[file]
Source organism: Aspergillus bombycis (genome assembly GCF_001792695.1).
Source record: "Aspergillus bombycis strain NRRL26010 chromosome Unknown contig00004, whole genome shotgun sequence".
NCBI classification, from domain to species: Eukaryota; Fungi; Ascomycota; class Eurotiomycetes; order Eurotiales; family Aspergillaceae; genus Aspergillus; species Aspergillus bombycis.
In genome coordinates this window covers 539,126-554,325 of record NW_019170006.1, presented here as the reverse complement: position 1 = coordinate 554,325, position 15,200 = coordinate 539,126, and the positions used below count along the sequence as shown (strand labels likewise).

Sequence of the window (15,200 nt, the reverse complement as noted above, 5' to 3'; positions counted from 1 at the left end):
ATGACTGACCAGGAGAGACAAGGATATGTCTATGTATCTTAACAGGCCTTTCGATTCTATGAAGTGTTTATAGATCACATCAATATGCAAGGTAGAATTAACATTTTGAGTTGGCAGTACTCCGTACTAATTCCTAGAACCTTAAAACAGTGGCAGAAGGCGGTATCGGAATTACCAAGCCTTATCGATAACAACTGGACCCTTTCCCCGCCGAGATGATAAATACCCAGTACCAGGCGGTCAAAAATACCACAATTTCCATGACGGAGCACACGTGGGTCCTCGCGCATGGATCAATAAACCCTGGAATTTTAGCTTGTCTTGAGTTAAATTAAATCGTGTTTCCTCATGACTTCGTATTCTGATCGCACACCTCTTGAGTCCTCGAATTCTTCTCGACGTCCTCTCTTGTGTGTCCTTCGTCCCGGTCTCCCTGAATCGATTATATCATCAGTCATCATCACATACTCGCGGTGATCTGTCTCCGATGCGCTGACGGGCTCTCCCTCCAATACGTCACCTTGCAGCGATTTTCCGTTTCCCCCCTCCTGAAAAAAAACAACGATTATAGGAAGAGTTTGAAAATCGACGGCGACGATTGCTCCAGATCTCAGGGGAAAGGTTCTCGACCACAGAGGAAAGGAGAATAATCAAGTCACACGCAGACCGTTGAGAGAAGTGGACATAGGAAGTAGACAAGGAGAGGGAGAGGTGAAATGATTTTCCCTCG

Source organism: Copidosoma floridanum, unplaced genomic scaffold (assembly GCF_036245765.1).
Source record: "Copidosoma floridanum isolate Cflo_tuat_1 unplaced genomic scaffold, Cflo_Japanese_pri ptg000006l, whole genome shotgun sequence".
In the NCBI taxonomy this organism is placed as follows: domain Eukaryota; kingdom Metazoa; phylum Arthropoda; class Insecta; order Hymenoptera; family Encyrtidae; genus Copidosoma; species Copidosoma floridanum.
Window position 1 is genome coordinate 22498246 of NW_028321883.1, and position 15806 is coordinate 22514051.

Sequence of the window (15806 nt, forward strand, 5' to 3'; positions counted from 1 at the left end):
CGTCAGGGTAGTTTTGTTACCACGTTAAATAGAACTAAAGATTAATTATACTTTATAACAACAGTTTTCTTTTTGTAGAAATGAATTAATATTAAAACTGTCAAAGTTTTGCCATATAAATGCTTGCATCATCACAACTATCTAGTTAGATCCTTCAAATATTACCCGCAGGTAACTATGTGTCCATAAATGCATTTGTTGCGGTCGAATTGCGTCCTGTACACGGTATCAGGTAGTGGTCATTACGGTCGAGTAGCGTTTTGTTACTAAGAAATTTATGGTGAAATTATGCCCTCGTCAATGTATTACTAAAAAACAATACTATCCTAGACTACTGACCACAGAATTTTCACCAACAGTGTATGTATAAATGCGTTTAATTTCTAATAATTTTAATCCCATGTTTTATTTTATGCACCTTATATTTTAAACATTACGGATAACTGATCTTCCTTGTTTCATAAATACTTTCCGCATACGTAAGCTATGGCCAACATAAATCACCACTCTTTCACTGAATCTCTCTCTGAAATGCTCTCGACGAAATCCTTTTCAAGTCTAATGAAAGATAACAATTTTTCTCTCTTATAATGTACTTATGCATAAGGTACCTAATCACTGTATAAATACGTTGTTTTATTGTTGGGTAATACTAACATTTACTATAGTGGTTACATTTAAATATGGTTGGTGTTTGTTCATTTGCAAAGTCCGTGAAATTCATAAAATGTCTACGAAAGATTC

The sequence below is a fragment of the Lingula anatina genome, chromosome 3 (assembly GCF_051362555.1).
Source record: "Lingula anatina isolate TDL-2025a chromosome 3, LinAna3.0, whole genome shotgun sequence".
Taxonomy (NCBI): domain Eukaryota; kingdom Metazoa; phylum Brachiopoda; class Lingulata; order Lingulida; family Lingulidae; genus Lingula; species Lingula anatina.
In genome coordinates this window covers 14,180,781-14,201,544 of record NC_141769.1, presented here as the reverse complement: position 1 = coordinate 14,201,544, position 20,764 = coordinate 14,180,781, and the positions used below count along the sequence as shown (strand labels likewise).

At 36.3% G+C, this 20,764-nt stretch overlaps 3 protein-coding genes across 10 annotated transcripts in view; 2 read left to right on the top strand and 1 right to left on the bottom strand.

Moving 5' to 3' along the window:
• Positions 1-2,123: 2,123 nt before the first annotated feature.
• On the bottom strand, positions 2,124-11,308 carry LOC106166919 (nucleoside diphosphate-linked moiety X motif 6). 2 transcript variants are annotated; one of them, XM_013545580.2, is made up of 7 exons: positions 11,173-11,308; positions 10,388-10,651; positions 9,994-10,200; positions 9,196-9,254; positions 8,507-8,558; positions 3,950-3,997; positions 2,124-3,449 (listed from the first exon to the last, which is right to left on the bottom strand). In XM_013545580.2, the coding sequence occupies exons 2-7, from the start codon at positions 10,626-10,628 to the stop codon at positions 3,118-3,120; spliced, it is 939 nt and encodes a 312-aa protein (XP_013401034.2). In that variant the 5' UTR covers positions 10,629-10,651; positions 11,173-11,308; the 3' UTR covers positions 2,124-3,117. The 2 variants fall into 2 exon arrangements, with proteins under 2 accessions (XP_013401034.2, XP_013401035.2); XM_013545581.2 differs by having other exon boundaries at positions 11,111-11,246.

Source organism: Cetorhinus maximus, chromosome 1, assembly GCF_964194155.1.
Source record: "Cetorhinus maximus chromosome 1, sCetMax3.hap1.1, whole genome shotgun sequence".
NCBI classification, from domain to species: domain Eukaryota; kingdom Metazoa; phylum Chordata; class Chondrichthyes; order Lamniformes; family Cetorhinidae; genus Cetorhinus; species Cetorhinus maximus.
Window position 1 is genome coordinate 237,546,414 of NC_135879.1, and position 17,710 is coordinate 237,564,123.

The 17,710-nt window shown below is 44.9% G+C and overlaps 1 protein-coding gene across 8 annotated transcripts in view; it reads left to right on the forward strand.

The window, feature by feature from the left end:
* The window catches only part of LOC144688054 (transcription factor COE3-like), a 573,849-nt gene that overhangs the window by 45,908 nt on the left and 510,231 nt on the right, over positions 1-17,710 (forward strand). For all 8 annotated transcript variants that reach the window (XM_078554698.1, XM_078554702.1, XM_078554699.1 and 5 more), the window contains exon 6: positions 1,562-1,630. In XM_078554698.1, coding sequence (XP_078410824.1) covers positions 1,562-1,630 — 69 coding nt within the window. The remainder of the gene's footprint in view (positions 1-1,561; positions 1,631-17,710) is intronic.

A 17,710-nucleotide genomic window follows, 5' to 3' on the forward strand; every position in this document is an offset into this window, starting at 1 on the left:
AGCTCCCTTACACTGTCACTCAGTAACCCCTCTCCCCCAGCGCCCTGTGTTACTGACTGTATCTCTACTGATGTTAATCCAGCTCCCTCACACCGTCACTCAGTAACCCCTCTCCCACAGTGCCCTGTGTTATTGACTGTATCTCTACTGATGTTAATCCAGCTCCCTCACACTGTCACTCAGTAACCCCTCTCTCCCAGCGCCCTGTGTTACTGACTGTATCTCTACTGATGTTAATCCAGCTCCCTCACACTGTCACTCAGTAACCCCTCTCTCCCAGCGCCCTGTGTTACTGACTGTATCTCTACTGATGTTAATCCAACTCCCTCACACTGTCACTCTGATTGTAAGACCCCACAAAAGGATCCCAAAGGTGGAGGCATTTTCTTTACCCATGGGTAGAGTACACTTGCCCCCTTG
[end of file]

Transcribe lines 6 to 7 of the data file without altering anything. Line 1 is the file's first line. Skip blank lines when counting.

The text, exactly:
ATGACTGACCAGGAGAGACAAGGATATGTCTATGTATCTTAACAGGCCTTTCGATTCTATGAAGTGTTTATAGATCACATCAATATGCAAGGTAGAATTAACATTTTGAGTTGGCAGTACTCCGTACTAATTCCTAGAACCTTAAAACAGTGGCAGAAGGCGGTATCGGAATTACCAAGCCTTATCGATAACAACTGGACCCTTTCCCCGCCGAGATGATAAATACCCAGTACCAGGCGGTCAAAAATACCACAATTTCCATGACGGAGCACACGTGGGTCCTCGCGCATGGATCAATAAACCCTGGAATTTTAGCTTGTCTTGAGTTAAATTAAATCGTGTTTCCTCATGACTTCGTATTCTGATCGCACACCTCTTGAGTCCTCGAATTCTTCTCGACGTCCTCTCTTGTGTGTCCTTCGTCCCGGTCTCCCTGAATCGATTATATCATCAGTCATCATCACATACTCGCGGTGATCTGTCTCCGATGCGCTGACGGGCTCTCCCTCCAATACGTCACCTTGCAGCGATTTTCCGTTTCCCCCCTCCTGAAAAAAAACAACGATTATAGGAAGAGTTTGAAAATCGACGGCGACGATTGCTCCAGATCTCAGGGGAAAGGTTCTCGACCACAGAGGAAAGGAGAATAATCAAGTCACACGCAGACCGTTGAGAGAAGTGGACATAGGAAGTAGACAAGGAGAGGGAGAGGTGAAATGATTTTCCCTCG

Source organism: Copidosoma floridanum, unplaced genomic scaffold (assembly GCF_036245765.1).